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Financial law, regulation is designed to protect risk taker, Hon. Rabiu

By Peter Egwuatu
Hon Ahmad Rabiu , Member, Investments & Securities Tribunal (IST) has said taking positions in the financial markets involves risks as well as rewards, and a large part of financial law and regulation is designed to protect the risk-taker, the investor for example through disclosure obligations, selling restrictions, product regulation and the concept of fairness.

Rabiu, who spoke to chartered stockbrokers at a conference said, “Suffice to say that the import of legislation in the economic development of nation cannot be fully captured in one lecture of this nature. But permit me to lay emphasis on the role of legislation in the development of the capital market as a tool that has positively affected economic development.”

According to him “ Dispute resolution agencies are set up to ensure that activities which do not comply with legislations and rules are dealt with appropriately. In Nigeria, legislations and rules for dispute resolution in the capital market have generally been aimed at protecting the confidence of the investor and the sanctity of the capital market.”

He revealed that in 1995, the Federal Government of Nigeria set up a Panel which was headed by Chief Dennis Odife, to undertake a comprehensive review of the operations of the Nigerian capital market, in line with international best practices and standards; and to prepare the necessary framework for its further development to serve the Nigerian economy through means like the strengthening of market regulations.

He stressed that key among the recommendations and work of the panel was the drafting of the Investments and Securities Act (ISA) which was promulgated on 29th May, 1999 (ISA 1999).

According to him “ One of the far-reaching recommendations embodied in the Act was the conception and establishment of the Investments and Securities Tribunal (IST). The Act empowered the Tribunal to resolve disputes and controversies that arise by operations of the Act and rules made thereunder.

The Act established the Investment and Securities Tribunal “to exercise the jurisdiction, power and authority conferred on it by or under this Act”. The Commission however retained its power to administratively adjudicate on complaints arising from transactions in the capital market as well as breaches of the provisions of the Act and the rules made there under. Decisions of the APC in accordance with the Act are now subject to appeal to the Investments and Securities Tribunal (IST), appeals on the IST’s judgments/rulings lie to the Court of Appeal and from there to the Supreme Court.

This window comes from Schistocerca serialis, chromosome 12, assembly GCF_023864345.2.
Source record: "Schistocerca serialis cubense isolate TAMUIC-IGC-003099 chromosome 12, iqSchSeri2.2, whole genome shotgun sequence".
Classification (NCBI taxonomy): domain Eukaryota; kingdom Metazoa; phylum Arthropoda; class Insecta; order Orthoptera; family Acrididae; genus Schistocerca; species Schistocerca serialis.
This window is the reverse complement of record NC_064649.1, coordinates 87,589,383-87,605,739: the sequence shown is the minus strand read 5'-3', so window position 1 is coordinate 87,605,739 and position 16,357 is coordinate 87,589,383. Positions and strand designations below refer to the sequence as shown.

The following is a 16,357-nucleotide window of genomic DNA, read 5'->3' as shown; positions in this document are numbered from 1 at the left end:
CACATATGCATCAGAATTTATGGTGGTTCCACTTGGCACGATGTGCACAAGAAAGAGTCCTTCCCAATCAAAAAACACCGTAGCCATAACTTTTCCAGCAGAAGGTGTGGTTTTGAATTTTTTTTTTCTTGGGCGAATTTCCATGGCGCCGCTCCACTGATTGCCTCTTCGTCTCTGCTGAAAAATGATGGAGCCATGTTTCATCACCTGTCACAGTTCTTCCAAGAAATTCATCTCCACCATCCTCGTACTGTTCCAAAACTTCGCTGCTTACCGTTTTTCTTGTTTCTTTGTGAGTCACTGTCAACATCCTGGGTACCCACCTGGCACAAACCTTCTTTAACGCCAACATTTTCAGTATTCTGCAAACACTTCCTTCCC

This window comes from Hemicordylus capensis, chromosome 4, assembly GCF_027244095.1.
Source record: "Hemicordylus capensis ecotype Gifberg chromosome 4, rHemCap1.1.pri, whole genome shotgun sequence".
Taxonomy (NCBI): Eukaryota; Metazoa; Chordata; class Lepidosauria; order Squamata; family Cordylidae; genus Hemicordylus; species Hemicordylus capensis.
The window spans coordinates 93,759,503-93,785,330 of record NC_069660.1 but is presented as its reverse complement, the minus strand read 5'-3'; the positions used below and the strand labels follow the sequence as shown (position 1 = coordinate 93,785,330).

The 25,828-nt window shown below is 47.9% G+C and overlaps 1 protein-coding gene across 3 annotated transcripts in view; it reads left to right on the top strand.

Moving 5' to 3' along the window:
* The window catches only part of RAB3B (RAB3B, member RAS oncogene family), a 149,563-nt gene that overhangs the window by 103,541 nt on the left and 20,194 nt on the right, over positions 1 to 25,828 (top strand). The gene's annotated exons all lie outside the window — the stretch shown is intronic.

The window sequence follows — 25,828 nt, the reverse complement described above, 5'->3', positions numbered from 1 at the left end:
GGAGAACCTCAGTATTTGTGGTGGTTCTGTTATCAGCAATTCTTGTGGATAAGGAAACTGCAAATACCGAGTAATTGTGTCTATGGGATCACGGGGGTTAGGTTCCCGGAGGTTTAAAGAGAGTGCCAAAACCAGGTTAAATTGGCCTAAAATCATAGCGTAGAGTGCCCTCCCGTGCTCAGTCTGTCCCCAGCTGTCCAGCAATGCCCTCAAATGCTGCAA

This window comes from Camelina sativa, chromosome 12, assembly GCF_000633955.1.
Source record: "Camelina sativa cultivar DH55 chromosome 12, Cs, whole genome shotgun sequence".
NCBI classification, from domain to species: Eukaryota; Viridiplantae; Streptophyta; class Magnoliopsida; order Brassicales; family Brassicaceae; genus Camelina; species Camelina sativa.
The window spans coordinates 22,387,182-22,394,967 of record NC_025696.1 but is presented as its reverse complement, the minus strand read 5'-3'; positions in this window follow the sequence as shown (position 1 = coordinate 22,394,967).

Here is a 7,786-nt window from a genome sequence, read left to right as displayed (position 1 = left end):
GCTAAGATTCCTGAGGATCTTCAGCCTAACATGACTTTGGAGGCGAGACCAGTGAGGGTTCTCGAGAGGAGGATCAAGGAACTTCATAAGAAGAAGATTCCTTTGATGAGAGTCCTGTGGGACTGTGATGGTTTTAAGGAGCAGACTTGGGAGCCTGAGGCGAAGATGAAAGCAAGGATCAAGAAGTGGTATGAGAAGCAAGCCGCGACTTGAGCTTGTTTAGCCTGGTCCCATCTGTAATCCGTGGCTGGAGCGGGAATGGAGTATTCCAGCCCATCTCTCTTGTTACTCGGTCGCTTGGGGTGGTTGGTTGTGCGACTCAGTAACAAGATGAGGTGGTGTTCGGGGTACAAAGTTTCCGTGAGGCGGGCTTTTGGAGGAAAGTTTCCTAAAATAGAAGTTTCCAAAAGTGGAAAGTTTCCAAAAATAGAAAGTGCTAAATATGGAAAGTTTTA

“Under the ISA, 1999 aggrieved parties could take their matters directly to the Tribunal as originating applications without recourse to the Administrative Proceedings Committee (APC) of the SEC or of any SRO in the market. This was the position of the law until 2007 when the ISA 1999 was reviewed to take account of modern trends in the Market. Thus, the enabling law in the capital market today is the Investments & Securities Act No. 29 of 2007.”

Rabiu, emphasized that the ISA 2007 which repealed the 1999 Act  created the Investments and Securities Tribunal (IST)  as an independent specialised judicial body established to interpret and adjudicate on all capital market and investments controversies arising under the Act and the Rules and Regulations made thereunder.

“ In addition also and by virtue of the Pensions Reforms Act,2004, the Investments & Securities Tribunal (IST) is empowered to adjudicate on pensions disputes in Nigeria.

The Tribunal is a product of the government’s desire to reform the economy by reforming the capital market to respond to socio-economic needs of the people as well as attract foreign investments.

The Tribunal was established to provide a more flexible, expeditious dispute resolution system as well as conform to the worldwide trend of providing independent and dedicated adjudicatory system for specialized and technical areas like the investments and securities market” he added.

Rabiu  noted that the coming of the Tribunal has no doubt infused a lot of confidence in the Nigerian Capital Market which has witnessed impressive transformation of key market indicators over the six years it came into being.

According to him “  From a market capitalization of N940 billion in 2004, the market grew up nearly N12 trillion in 2008 prior to the global economic meltdown. Our banks which are major players in the capital market apparently had been well capitalized and the Tribunal has continued to instill new governance, ethical and structural standards in the market through its landmark judgments.

Prior to the uncovering of  the $65 billion Bernie Madoff scam by the US regulators, the Tribunal had on the request of the Securities and Exchange Commission (SEC) ordered the sealing off of the offices and freezing of the bank accounts of 45 wonder banks and ponzi schemes operating across the country without due authorization.”


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